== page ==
Subsea interconnections for cross-border power
Renewable energies
10 June 2024
9 min
Subsea interconnections - Nexans Aurora

Imagine a giant sea serpent made of copper and steel, winding along at a depth of 3,000 meters under the sea. No, it’s not a mythical sea creature, it’s an interconnector cable!

You are no doubt already familiar with subsea fiber optic cables, the technology making it possible for you to read this article. Yet the underwater depths also host far larger cables, able to transmit electricity from one country to another.

What is an interconnector?

Routed under the sea, these high-voltage cables play the role of invisible highways, taking electricity from one country to another.

They measure up to 300 mm in diameter and can weigh up to 140 kg per meter… for a total weight of up to 9,000 metric tons! We’re talking here about gigantic structures that can weigh as much as the Eiffel Tower.

To imagine what’s inside, think of a big sushi: the cable body is made of copper and sometimes optical fiber, protected by an armor of thick steel.

Anatomy of a subsea cable
Anatomy of a subsea cable

These subsea cables are manufactured in ultra-modern plants, able to assemble the various components with millimetric precision. They are then transported on cable-laying vessels, which deploy them on the seabed.

This operation is a real technological feat, making it possible to transfer power across seas and oceans, in order to support the energy transition.

What are the advantages of subsea interconnectors?

Let’s just take a step back in time: the first interconnections between national power grids took place two decades after World War Two.

Today, Europe is the most advanced continent in terms of interconnections. Its highly sophisticated network relies in part on these subsea cables.

So, what are the advantages of these interconnections?

Virtuous circle of interconnections

A fast-growing interconnection market

It is no surprise to see the offshore wind and interconnection markets expanding at a rapid pace. Major investments will be needed wherever the level of interconnection remains insufficient.

Subsea cables are becoming an increasingly common choice, not only in America and Europe, but also elsewhere in the world. In September 2023, for example, the grid operators of Greece and Saudi Arabia signed a strategic agreement setting up ‘Saudi Greek Interconnection”, a joint venture to link their power grids.

Forecasts for the European interconnection market

By 2030

15%

of each European country’s electricity
production should be exportable under
a newly established system

97

interconnection projects implemented
in Europe, with 21
at the development stage

+72,000 km

of HV cables to be installed
between 2020 and 2030

No interconnections… without cable-laying vessels

Cable-laying vessels transport the cables and deploy them on the seabed. Measuring over 100m in length in some cases, these steel monsters are high-tech gems and a key component of the interconnection process.

A growing number of new-generation vessels are currently being developed to meet increasing demand for electrification, particularly in Europe and the US.

Among the most advanced cable-laying vessels is Aurora. Named after the Roman goddess of the dawn, this giant of the sea is 150m long. A truly exceptional vessel equipped with state-of-the-art technology, Nexans Aurora is capable of laying ultra-high-voltage subsea cables over thousands of kilometers and at abyssal depths. Its role is to connect offshore wind farms to onshore grids, and deliver the power generated by the wind to our homes.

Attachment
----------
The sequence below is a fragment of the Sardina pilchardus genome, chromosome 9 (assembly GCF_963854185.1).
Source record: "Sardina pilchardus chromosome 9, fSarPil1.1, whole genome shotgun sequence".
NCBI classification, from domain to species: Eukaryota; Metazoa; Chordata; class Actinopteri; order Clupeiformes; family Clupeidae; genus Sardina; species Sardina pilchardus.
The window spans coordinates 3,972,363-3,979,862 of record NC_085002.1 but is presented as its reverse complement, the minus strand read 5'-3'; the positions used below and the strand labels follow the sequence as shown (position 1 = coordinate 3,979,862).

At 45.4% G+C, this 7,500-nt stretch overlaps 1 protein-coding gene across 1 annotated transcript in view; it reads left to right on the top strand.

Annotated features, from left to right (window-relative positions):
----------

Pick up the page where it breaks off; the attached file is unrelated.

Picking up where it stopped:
Aurora is Nexans’ second cable-laying vessel. The Group is in the process of adding a third vessel to its fleet: Electra.

Electra in figures

2026

Launch

Design & comfort

Greater capacity

than Nexans Aurora

3

turntables

13,500

metric tons loading capacity

up to

4

cables can be laid at a time

A giant of the Mediterranean: The Great Sea Interconnector

Among the most impressive subsea interconnection projects is the Great Sea Interconnector project (formerly the EuroAsia Interconnector).

This 2-gigawatt giant is set to become the world’s longest and deepest high-voltage direct current (HVDC) subsea cable. Measuring 900 kilometers in length, deployed at a depth of over 3,000 meters, it will link the coasts of Greece and Cyprus in a never-before-seen electrical embrace.

The Great Sea Interconnector symbolizes a new era in energy interconnections. Whereas Cyprus was isolated from the European grid, it will be connected to a stable and diversified energy source, promoting the integration of renewable energies and reducing its dependence on fossil fuels.

Nexans Group was tasked with manufacturing this subsea interconnector, the longest and deepest in the world. This is a challenge on an exceptional scale: building the Great Sea Interconnector required immense resources and exceptional logistics, allowed by Nexans’ ability to produce whole kilometers of cables in its ultra-modern plants, for shipping and deployment in the depths of the Mediterranean.

Interconnections map

So, in short… Subsea interconnection cables are invisible giants, energy highways winding along the seabed.

As such, they have a crucial role to play in the global energy transition: enabling the exchange of electricity between countries, promoting the integration of renewable energies, securing supplies and contributing to lower prices.

These cables represent both a technological feat and a colossal level of investment. Their development is part of an ongoing dynamic. Subsea cables are a key part of efforts to address climate change and to build a more sustainable energy future.